Reports indicate that Fosamax femur fractures tend to occur spontaneously. Additionally, they are atypical to normal femur fractures. This can be seen by the fact that Fosamax femur fractures typically occur in the long, middle section of the femur as well as the bone located below the hip’s joint. These areas are typically not associated with osteoporosis fractures. Furthermore, the femur is one of the strongest bones in the body, making Fosamax femur fractures more unusual.

Among many others, the following women have sustained a Fosamax femur fracture:

  • Carol Ames was simply walking in her home when she sustained a Fosamax femur fracture
  • Sandy Potter was jumping rope with children in the neighborhood when her femur snapped in half
  • Over the course of 10 years of treatment, Sue Heller sustained a Fosamax femur fracture in both femur bones
  • An anonymous women sustained a Fosamax femur fracture when the subway train she was riding came to routine stop

Other Fosamax Side Effects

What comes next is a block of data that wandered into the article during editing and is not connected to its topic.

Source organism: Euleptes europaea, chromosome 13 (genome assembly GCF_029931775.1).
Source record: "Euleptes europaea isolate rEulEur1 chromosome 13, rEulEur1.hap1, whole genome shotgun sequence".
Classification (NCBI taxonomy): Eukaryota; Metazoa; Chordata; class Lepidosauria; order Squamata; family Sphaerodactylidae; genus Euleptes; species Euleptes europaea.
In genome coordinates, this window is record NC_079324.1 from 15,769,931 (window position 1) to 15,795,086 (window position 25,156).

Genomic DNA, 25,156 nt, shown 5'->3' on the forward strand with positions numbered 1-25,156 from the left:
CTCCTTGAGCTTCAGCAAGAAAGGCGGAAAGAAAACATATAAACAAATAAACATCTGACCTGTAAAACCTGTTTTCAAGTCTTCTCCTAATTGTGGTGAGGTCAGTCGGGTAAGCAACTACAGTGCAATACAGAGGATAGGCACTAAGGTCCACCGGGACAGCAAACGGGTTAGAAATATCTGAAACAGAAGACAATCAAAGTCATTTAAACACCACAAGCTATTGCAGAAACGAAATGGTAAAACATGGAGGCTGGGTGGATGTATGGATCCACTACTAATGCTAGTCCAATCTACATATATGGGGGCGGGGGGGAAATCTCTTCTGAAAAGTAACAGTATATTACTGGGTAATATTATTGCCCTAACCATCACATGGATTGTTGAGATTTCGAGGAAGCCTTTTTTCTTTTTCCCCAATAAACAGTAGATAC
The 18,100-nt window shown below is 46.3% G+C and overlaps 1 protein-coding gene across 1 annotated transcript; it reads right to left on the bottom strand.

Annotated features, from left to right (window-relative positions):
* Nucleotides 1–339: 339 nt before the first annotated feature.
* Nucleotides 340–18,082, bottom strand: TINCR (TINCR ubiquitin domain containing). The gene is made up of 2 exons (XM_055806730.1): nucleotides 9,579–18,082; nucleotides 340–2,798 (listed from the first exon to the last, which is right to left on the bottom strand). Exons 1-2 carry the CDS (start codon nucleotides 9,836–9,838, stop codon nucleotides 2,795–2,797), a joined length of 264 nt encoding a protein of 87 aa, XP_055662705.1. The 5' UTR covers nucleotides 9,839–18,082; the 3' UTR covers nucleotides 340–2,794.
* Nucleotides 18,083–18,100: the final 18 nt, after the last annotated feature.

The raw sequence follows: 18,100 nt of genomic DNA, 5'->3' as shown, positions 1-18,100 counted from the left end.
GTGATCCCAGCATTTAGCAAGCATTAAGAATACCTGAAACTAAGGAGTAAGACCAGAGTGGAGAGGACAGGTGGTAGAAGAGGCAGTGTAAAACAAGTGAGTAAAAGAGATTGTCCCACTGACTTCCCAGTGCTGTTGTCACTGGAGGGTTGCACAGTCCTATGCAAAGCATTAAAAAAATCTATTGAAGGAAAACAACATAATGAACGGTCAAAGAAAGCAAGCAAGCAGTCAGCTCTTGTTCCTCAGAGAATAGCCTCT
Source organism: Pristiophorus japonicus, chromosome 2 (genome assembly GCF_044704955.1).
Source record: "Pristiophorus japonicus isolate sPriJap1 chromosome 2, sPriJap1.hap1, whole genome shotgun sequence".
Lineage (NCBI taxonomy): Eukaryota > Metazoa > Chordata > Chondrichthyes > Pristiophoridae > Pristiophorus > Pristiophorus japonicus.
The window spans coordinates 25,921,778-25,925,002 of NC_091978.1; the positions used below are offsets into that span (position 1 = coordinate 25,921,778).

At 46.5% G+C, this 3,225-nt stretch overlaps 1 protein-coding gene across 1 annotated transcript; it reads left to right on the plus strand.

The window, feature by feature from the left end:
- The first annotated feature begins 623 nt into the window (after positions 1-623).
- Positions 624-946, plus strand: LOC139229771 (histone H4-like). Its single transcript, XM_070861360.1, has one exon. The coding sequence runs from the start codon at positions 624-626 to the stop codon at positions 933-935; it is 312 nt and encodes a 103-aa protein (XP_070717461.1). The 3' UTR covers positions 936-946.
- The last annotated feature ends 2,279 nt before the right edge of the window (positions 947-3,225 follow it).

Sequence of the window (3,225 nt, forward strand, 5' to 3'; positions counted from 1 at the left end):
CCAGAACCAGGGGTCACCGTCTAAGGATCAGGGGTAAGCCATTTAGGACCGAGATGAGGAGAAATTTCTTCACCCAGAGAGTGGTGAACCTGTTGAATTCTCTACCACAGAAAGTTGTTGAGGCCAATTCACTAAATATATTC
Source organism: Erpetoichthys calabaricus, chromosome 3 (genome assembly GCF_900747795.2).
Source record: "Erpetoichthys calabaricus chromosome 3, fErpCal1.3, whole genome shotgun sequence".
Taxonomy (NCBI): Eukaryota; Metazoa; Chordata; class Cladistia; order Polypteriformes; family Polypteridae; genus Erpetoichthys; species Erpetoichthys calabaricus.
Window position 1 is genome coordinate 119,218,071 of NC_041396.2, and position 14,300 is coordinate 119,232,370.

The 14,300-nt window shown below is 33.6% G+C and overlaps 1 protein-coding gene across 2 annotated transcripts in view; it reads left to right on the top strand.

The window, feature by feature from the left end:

Other Fosamax side effects include low blood calcium levels and musculoskeletal pain. Low blood calcium is also referred to as hypocalcemia. This Fosamax side effect is caused by the fact that bisphosphonates are designed to hinder the body’s natural bone breakdown. This means that a Fosamax patient receives less calcium deposited back into the blood stream. As a Fosamax side effect, the patient’s bones do not receive consistent calcium fortification.

Fosamax side effects from hypocalcemia include:

  • Nausea
  • Fatigue
  • Softened bones
  • Foot and hand spasms
  • Muscular cramps
  • Abdominal cramps
  • Muscular weakness